Penn State Libraries acquire Ernest Hemingway correspondence

March 06, 2008

University Park, Pa. -- Penn State's University Libraries have acquired an important collection of Ernest Hemingway correspondence, the last sizeable and significant known collection of the famed novelist's letters still in private hands. Amassed by his sister Madelaine "Sunny" Hemingway Mainland and passed on to her son, Ernest Hemingway Mainland, the set includes more than 100 unpublished letters, telegrams, and notes from Hemingway to his family between 1917 and 1957.

Ernest Hemingway (1899-1961) was arguably the most famous American writer in history. The correspondence contains fresh accounts of experiences that he later transformed into fiction, and provides new insights into the course of his relationships with his parents, siblings, wives, and sons.

"This acquisition of family letters of Ernest Hemingway shows us a side of him that the public rarely saw-a devoted and dutiful son and an affectionate and attentive brother," said William L. Joyce, the Dorothy Foehr Huck Chair and head of Penn State's Special Collections Library. "The letters deepen our understanding and humanize this great American writer and display aspects of his personality previously underappreciated."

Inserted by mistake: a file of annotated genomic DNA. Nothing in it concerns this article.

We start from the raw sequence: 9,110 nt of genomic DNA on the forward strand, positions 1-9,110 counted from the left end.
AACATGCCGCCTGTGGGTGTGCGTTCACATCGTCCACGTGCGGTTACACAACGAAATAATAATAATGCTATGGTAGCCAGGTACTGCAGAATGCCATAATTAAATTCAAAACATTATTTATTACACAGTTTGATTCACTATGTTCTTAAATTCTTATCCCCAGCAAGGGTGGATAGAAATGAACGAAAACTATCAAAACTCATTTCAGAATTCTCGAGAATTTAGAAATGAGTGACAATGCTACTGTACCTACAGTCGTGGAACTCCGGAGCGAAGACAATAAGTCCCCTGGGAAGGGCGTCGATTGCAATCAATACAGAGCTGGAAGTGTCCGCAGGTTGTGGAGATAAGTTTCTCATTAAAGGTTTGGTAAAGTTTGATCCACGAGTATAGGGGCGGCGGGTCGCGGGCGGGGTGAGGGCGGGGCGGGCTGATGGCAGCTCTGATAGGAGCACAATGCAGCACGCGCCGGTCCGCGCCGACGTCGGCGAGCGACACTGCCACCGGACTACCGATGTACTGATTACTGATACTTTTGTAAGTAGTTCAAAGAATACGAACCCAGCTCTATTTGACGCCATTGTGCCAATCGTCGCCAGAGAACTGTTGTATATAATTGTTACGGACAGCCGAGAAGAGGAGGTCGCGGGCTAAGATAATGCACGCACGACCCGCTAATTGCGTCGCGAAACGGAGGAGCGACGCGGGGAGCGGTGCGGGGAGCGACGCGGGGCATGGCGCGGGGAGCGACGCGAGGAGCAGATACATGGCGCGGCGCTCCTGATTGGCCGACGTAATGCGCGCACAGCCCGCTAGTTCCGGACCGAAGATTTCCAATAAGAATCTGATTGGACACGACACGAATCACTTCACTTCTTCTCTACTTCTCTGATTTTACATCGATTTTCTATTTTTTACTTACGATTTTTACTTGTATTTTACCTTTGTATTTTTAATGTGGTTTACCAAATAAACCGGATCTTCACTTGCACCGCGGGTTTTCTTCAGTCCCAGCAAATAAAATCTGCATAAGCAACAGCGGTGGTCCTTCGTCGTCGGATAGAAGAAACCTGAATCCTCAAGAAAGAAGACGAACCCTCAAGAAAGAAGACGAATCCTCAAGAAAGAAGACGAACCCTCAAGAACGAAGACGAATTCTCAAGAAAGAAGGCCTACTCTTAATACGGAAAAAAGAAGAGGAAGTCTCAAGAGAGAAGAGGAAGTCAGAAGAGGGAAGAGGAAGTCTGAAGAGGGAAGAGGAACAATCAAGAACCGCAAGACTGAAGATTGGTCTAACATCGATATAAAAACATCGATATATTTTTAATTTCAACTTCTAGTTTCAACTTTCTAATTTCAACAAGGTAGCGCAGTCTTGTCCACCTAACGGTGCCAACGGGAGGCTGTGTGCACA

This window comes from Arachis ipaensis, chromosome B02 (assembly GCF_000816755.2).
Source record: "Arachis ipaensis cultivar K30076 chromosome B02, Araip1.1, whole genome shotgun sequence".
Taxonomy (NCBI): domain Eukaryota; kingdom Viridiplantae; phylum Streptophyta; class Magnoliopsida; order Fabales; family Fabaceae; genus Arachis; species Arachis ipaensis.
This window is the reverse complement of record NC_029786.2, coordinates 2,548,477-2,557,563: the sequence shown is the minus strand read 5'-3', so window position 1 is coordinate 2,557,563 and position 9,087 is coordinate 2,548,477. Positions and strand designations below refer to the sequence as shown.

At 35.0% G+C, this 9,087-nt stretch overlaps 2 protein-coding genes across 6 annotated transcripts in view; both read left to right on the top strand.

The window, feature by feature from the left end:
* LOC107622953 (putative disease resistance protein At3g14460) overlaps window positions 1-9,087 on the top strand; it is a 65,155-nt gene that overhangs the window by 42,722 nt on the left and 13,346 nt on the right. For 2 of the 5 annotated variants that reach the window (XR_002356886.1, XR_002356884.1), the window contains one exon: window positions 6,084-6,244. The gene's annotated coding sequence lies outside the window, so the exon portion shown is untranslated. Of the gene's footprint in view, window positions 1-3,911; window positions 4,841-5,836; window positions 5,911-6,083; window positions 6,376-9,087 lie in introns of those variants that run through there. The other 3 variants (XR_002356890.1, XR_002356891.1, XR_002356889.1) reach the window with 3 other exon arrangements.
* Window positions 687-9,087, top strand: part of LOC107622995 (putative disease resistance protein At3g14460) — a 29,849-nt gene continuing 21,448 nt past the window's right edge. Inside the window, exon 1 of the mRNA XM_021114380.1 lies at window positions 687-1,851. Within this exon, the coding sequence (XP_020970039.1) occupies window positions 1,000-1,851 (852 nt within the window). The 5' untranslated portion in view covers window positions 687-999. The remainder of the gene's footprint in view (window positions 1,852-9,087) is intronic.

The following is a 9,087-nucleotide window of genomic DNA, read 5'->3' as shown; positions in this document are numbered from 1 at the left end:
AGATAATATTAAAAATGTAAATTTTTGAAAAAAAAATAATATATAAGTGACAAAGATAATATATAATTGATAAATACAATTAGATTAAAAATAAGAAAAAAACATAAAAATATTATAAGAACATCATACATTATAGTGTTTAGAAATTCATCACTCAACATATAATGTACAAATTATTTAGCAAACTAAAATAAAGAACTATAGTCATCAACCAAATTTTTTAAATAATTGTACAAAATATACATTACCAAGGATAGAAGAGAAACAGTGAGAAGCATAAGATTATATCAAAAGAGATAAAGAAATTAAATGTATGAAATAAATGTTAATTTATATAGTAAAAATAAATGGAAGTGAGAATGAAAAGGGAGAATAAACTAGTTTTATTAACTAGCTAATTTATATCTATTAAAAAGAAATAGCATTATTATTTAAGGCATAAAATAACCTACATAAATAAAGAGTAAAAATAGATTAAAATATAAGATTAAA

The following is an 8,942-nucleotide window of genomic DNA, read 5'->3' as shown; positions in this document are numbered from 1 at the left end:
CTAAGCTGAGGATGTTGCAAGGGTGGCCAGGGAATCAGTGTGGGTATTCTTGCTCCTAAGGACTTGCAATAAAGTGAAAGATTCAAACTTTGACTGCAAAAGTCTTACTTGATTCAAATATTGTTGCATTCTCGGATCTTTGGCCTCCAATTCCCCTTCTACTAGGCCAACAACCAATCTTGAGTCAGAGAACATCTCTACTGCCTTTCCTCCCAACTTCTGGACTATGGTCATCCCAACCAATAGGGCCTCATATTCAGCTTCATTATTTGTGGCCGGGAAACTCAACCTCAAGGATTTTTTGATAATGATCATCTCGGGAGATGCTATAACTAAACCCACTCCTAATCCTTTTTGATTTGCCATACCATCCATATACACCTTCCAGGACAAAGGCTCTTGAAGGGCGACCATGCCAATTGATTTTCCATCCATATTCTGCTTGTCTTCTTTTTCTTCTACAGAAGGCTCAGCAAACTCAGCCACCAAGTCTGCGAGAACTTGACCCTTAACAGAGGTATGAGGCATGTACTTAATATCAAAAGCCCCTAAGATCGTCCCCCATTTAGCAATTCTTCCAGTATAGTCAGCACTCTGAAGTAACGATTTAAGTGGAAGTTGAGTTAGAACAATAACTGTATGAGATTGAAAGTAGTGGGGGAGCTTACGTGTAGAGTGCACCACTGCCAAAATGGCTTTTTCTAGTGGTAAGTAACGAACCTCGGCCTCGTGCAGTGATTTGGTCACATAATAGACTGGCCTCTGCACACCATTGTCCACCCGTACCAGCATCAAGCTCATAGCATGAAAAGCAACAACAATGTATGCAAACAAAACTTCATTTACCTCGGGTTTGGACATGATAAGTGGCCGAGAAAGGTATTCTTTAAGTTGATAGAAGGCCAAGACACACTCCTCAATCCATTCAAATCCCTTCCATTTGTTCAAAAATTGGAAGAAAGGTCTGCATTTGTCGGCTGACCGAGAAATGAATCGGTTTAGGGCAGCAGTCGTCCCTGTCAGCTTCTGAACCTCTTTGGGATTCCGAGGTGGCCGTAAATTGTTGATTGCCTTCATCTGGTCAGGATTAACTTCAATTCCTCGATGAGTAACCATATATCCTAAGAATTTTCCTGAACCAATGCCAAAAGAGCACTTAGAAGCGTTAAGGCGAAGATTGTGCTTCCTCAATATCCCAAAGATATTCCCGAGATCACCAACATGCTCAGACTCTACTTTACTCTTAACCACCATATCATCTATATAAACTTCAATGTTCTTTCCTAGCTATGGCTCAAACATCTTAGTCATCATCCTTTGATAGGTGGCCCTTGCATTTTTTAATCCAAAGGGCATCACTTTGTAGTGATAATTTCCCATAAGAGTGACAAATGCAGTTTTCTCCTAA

Posted from northern Michigan, Kansas City, Milan, Toronto, Paris, Pamplona, the village of Schruns in the Austrian Tyrol, Valencia, Montana, Key West, Bimini, Cuba, and Nairobi, Hemingway's letters not only chart his movements through his eventful life and career, but track the course of his relationships with his family.

The collection will be open to researchers and the public later this year, Joyce noted.

Meanwhile, an exhibition at the Special Collections Library, "Hemingway Writing Home: Letters to His Family 1917-1957," presents a selection of the heretofore unseen letters, as well as photographs on loan from the personal collection of Ernest H. Mainland. The exhibition, which runs March 6 through May 30, 2008, was mounted by guest curators Sandra Spanier, Penn State professor of English and general editor of the Hemingway Letters Project; Verna Kale, Ph.D. candidate in English; and Sandra Stelts, curator of Rare Books and Manuscripts at the University Libraries.

"Penn State is a particularly fitting home for this important collection of letters," said Stelts. "The University has a long and distinguished tradition in American literature in general and Hemingway studies in particular.